London Mayor Sadiq Khan’s proposed ultra-low emission zone (Ulez) extension is under threat after the Supreme Court ruled today that a challenge could go to court.
Five councils that have started the legal battle – Bexley, Bromley, Harrow, Hillingdon and Surrey – have been allowed to proceed with their cases for judicial review.
The Ulez Zone currently covers the area within the North and South Circular roads, but the Mayor plans to extend it to the whole of Greater London on August 29.
However, this could now be in jeopardy – with a trial set to take place in July. A Conservative MP hailed today’s decision as an “important step forward” in the protest.
The five councils succeeded in moving the case forward after the Supreme Court ruled that two of the allegations have sufficient evidence to warrant a trial.
The Ultra Low Emission Zone (Ulez) currently covers the area within the North and South Circular Roads, but the Mayor plans to extend it to the whole of Greater London on August 29.
London Mayor Sadiq Khan, pictured at London’s Piccadilly on March 21, has claimed Nazis infiltrated demonstrations against his extension of the Ulez to all of Greater London
These are that no legal procedures were followed and no consideration was given to the possibility of including non-London residents in a new scrapping scheme.
Nick Rogers, transport spokesman for the City Hall Conservatives, told MailOnline: ‘The Supreme Court has now ruled that there is sufficient evidence that Sadiq Khan’s Ulez decision may have been illegal.
“The mayor clearly doesn’t have the legal grounds to go ahead with his Ulez tax schemes, which take money from charities, small businesses and low-income Londoners who can’t afford a new car. Sadiq Khan must do the right thing, immediately stop working on his Ulez expansion and explain his actions to the court.”
Under the policy, owners of non-compliant vehicles pay £12.50 per day to drive within the zone.
The plan has proved hugely controversial amid claims it does little to improve air quality and will have a serious impact on families and merchants in need of cars.
Even some London Labor MPs have opposed it, warning it could see key workers and others dependent on their vehicles praised out of the city.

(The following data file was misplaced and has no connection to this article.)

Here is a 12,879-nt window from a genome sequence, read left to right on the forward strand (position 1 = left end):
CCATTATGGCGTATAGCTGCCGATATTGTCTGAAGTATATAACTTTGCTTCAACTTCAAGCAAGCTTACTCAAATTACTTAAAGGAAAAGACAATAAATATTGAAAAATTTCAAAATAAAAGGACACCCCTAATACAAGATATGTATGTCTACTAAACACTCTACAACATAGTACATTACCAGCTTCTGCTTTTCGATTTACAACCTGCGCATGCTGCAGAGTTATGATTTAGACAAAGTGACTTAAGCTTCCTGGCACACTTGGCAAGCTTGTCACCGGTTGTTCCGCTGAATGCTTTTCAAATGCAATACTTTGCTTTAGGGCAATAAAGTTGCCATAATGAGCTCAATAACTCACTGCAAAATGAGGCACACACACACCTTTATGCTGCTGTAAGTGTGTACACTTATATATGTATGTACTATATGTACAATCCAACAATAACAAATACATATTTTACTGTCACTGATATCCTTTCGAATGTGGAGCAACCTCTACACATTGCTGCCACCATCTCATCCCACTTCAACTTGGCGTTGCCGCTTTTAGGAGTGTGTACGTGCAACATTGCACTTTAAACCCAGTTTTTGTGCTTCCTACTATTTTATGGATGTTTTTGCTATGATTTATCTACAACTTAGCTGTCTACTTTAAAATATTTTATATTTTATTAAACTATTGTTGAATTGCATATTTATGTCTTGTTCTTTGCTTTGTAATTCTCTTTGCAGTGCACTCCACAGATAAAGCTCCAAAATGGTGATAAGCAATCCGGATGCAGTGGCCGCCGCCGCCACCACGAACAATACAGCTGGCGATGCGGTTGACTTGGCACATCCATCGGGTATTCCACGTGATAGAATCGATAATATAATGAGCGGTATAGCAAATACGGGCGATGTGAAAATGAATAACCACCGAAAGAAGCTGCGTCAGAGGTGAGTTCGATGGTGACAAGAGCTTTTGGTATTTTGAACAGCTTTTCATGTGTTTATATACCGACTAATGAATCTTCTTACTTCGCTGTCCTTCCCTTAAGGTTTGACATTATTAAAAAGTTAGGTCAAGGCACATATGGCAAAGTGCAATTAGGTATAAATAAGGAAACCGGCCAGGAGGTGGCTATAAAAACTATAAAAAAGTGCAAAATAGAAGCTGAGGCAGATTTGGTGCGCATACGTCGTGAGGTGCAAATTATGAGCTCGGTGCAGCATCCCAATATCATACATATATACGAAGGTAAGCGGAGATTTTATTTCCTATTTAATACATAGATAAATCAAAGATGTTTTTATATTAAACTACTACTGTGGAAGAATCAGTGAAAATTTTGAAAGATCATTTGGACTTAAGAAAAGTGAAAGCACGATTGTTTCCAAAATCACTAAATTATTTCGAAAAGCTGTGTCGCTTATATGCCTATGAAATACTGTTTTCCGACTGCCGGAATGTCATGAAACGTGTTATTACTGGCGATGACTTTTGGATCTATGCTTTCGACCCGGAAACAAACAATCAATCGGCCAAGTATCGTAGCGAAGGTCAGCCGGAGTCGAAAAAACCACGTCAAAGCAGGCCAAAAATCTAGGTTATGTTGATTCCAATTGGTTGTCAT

Gareth Bacon, the Conservative MP for Orpington, said today: “While the full court case has yet to be fought, today’s decision is an important step forward.”
He added: “Sadiq Khan arrogantly rejected this legal challenge, as if ignoring Londoners’ concerns during the consultation.
Protesters demonstrate against the Ulez extension on London’s Whitehall on March 18
Another protest against the Ulez extension in London’s Trafalgar Square on Feb. 25
He was wrong to do that, and this should be a wake-up call. He still has time to cancel the Ulez extension and save residents his £12.50 daily road tax.’
Louie French, Tory MP for Old Bexley and Sidcup, tweeted that the Supreme Court decision was a “big first win!” was, and added, “#Khanmustgo.”
The five boroughs launched the judicial review on February 16, following Transport for London’s announcement last November that Ulez would expand.
The first bottleneck with regard to ‘legal procedures’ is how the mayor wants to expand Ulez by varying the existing regulation.
This was done under Schedule 23 of the Greater London Authority Act 1999, which allows the creation of ‘charge schedules’.
However, the councils indicated that this could change such a scheme, the proposed changes are so significant that it amounts to an entirely new scheme.
The second point relates to the proposed £110 million scrappage scheme, which provides for financial support to help eligible Londoners scrap their most polluting vehicles in preparation for the Ulez expansion.
The councils claimed that details of the arrangement will only become available after his decision to expand Ulez and were not subject to prior consultation.
They add that there was no consultation on the decision to offer the scheme only to those living in London.
Mr Khan has sparked great controversy with his plans for the expansion of Ulez and has even claimed that Nazis have infiltrated protests against it.
The mayor said last month that “anti-vaxxers, Covid deniers, conspiracy theorists and Nazis” had joined “decent Tories” in opposing the extension.
Mr Khan also sparked anger after labeling some of Ulez’s opponents as ‘far right’ at a public rally at Ealing Town Hall last month, where he was harassed.
Former London mayor and prime minister Boris Johnson has also expressed fears over the plans, saying Mr Khan will ‘hit hard-working families and businesses in London’s suburbs with an unfair tax grab’.